CORNISH: And I'm sure we're going to hear more about this in the next couple of months. I want to turn to one last thing in the news this week which is the world's first legal recreational pot sales got underway in Colorado. And David, in your column titled "Weed: Been There, Done That," today you write about the highs and lows of your own adventures smoking pot. See what I did there? But you seem to come down against legalization. What gives?
BROOKS: Yeah. You remember the comedy team, Cheech, Chong and Brooks?
CORNISH: Heard of them.
BROOKS: (Unintelligible) at the Grateful Dead concerts. You know, my view is that I don't get so hyped up about marijuana use, but I do think government should sort of lean against it. And I'm sort of against what's happened in Colorado, in part because the legalization, one of the things it does, it's probably going to lead to much lower prices. It's going to eliminate the legal worries that some people have and so it'll lead to more marijuana use.
I don't think - getting stoned is sort of fun, but I don't think it's necessarily the best way to spend your life. And it's mostly dangerous because I think it will probably increase teenage use. The teenage use really does have IQ effects, serious brain effects and so I'm more worried about. I wouldn't go around arresting people who use weed, but I wouldn't sort of make it an open-door policy.
CORNISH: Although David, I think that's one of the arguments by the legalization folks, right, that marijuana arrests were...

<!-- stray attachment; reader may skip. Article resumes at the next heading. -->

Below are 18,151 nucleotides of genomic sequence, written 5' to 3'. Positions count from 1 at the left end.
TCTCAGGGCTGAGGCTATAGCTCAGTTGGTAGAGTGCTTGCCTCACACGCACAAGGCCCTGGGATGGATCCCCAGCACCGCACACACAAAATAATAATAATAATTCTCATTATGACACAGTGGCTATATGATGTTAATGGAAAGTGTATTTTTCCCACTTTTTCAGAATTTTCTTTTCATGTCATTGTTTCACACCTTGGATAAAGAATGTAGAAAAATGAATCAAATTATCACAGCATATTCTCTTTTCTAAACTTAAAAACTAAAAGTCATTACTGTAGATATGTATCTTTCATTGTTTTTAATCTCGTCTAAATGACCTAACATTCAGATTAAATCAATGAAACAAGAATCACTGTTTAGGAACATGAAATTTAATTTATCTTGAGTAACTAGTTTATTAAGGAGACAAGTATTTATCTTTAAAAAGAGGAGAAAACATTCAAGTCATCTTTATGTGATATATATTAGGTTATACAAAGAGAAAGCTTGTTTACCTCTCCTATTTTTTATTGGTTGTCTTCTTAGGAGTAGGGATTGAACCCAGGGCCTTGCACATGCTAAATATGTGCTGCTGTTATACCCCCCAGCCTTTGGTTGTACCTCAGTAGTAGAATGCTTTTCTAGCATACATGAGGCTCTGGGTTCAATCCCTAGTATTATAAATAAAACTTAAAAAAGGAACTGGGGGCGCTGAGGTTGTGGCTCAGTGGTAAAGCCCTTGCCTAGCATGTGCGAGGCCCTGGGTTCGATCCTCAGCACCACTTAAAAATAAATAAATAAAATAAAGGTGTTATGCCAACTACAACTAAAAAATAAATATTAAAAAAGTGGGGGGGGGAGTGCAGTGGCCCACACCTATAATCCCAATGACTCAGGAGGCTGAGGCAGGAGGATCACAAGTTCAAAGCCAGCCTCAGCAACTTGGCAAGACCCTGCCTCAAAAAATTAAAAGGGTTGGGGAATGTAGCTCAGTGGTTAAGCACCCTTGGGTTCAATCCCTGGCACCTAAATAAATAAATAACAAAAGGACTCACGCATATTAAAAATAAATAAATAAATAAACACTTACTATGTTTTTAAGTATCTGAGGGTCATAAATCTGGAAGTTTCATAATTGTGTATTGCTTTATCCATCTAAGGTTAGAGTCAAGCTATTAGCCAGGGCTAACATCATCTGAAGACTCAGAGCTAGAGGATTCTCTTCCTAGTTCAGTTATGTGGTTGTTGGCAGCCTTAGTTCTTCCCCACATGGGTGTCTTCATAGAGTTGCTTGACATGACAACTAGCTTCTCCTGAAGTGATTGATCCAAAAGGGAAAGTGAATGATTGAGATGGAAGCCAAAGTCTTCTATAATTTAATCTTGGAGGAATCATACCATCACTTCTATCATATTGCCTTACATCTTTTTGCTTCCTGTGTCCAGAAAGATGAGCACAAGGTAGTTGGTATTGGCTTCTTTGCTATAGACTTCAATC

DIONNE: Yeah, that's exactly the point I wanted to make. First of all, I read David's engrossing column today and said maybe if he hadn't used marijuana, he'd be a liberal today.
BROOKS: I was a liberal when I used it, E.J.
DIONNE: Yes, well there you go, see what happened. I don't think he's wrong about wanting to discourage its use, but the point you were getting to, Audie, is exactly right. Having marijuana illegal means people go to jail. That's more than discouraging its use. And the racial disparity about who goes to jail is so large and so stunning that I think we have to stop doing what we're doing.
I hope we have states that experiment with legalization and others that try decriminalization, which may have a bit of a discouraging element there but will not result in these wildly disparate punishments.
CORNISH: E.J., you get the last word, E.J. Dionne of The Washington Post and Brookings Institution, thank you so much.
DIONNE: Good to be with you.
CORNISH: And David Brooks of The New York Times, thanks so much.
BROOKS: Thank you, groovy. Transcript provided by NPR, Copyright NPR.